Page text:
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Analysis

Brexiting UK to watch crucial Italy election from sidelines

by Bill Emmott | 22.02.2018

March 4 could bring two new sources of uncertainty and potential instability for the EU. Italy is voting that day in its first general elections for five years. Meanwhile in Germany, the results are also due from the postal vote by the Social Democratic Party’s membership on whether to approve the terms of a new “grand coalition” with Angela Merkel’s centre-right parties.

Either or both votes could bring the threat of new elections or even, in Italy’s case, a eurosceptic party coming into government. Or perhaps both Germany and Italy will simply muddle through, as they have generally done in recent years. Whatever happens, however, one thing is clear: thanks to Brexit, Britain will have next to no influence over policy-making in the wake of these events during this year. And if we are foolish enough to go ahead with Brexit in March 2019, our influence will drop from negligible to zero.

Italy’s election carries bigger potential impacts and risks than does the German coalition vote, though we should not underestimate the danger that new elections in Germany could bring a further increase in the power and influence of the far-right Alternative for Germany. But Italy’s version of AfD, the Northern League, stands a much greater chance of entering government than do the Germans.

Eurosceptics tone it down

It is often said that euroscepticism and direct hostility to the euro are strong and rising in Italy, but this is wrong. Actually, all parties have learned from the failure in France of Marine Le Pen’s euro-hostile Front National and have toned down their attacks on the single currency for fear of scaring Italian savers. With a fragile banking system, no one dares risk playing with financial fire.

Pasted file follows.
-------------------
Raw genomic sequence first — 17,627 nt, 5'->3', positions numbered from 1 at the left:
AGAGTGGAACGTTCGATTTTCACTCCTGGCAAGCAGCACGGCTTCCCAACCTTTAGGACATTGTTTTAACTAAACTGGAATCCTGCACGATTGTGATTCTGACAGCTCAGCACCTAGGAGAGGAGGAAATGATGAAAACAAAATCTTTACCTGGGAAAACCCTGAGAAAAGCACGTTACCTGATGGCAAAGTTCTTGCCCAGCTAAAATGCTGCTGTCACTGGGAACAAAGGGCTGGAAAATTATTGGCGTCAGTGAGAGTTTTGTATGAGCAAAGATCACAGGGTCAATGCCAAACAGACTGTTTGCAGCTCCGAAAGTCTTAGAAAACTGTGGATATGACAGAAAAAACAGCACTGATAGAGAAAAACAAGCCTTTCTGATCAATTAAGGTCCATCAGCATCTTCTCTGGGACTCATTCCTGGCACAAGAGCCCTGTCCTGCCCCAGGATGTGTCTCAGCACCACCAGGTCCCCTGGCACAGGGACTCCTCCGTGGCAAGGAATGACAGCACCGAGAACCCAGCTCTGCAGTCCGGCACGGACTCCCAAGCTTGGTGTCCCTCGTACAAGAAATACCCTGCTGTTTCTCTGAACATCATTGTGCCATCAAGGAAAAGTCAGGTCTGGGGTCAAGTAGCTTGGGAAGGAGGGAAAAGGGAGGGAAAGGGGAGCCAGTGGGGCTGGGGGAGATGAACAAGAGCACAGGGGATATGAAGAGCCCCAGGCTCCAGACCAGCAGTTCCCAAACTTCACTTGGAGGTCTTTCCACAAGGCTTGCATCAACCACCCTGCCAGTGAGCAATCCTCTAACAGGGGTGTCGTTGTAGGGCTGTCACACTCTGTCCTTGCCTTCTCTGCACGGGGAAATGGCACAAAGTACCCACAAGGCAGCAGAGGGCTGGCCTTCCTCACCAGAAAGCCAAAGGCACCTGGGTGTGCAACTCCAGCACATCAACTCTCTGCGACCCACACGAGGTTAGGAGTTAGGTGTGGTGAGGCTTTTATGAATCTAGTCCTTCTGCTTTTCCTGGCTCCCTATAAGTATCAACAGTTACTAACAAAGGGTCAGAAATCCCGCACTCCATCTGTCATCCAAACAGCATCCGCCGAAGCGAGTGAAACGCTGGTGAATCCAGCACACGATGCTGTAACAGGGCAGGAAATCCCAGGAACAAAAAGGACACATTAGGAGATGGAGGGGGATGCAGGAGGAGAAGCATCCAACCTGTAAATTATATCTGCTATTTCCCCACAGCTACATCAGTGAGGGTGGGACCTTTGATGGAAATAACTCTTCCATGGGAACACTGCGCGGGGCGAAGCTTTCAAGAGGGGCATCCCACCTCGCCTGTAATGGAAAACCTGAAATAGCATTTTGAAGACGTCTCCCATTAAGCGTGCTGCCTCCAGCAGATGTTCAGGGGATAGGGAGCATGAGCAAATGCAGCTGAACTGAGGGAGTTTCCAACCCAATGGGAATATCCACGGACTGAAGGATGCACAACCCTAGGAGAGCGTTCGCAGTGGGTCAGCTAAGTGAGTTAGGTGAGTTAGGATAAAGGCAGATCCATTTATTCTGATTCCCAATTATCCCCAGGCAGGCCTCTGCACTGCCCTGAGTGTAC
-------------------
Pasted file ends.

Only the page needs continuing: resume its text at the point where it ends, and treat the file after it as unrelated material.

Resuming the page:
The party that leads in the opinion polls, the anti-establishment Five Star Movement, has dropped altogether its call for a referendum on euro membership, while both the Northern League and its centre-right ally, Silvio Berlusconi’s Forza Italia, have dropped proposals to introduce a parallel currency.

Instead, the real hostility is to the fiscal pact that has governed the euro since 2012. If either Northern League or Five Star were to attain a dominant role in government after March 4, they would likely roil bond markets by making immediate plans to break the country’s commitments on keeping its budget deficit below 3% of GDP.

Moreover, the Northern League – a party founded on separatist plans for northern Italy, but which is now seeking nationwide support by stressing “League” rather than “North” – has as its real target immigration rather than the single currency. Its hostility is mainly to refugees and economic migrants from across the Mediterranean rather than to immigrants from other EU countries.

How will the votes fall?

But what are the prospects that either of these parties will make it into power? The country’s electoral system, which under a new law elects two-thirds of seats by proportional representation and one-third in first past the post single member constituencies, means that a party or alliance cannot win an absolute majority in Parliament without achieving 40% of the vote, or thereabouts.

In the latest surveys, published before Italy began its 15-day pre-election ban on new polls, Five Star was on around 26-28% and Northern League on just below 15%. Northern League is in a formal electoral alliance with Forza Italia and a small right-wing group, Brothers of Italy, which together are scoring 36-37%. Unless a late surge from among the large group of “don’t knows” pushes the centre-right up to an absolute majority, the likeliest outcome is months of horse-trading to form some sort of grand coalition.

There are two outlier possibilities. One is that Five Star do well enough to force the Italian president to give them the first chance to form a government, which they say they would seek to do as a minority administration buttressed by policy-by-policy deals with other parties. That could open the way to a partial alliance with Northern League to put tighter controls on immigration, for example.

The other outlier is that the centre-right not only wins a majority, but that within the alliance the Northern League unexpectedly manages to pull ahead of Silvio Berlusconi and thus wins the right to choose the prime minister and even the finance minister. That would be the scariest outcome for markets, for the League would be the government likeliest to try an experimental approach to fiscal policy.

We’ll find out on March 5. If an extreme outcome occurs, it could affect financial markets, migration policy and even defence and security policy. But so be it: Britain will be unable to influence how things proceed. It will be a helpless bystander.

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Edited by Luke Lythgoe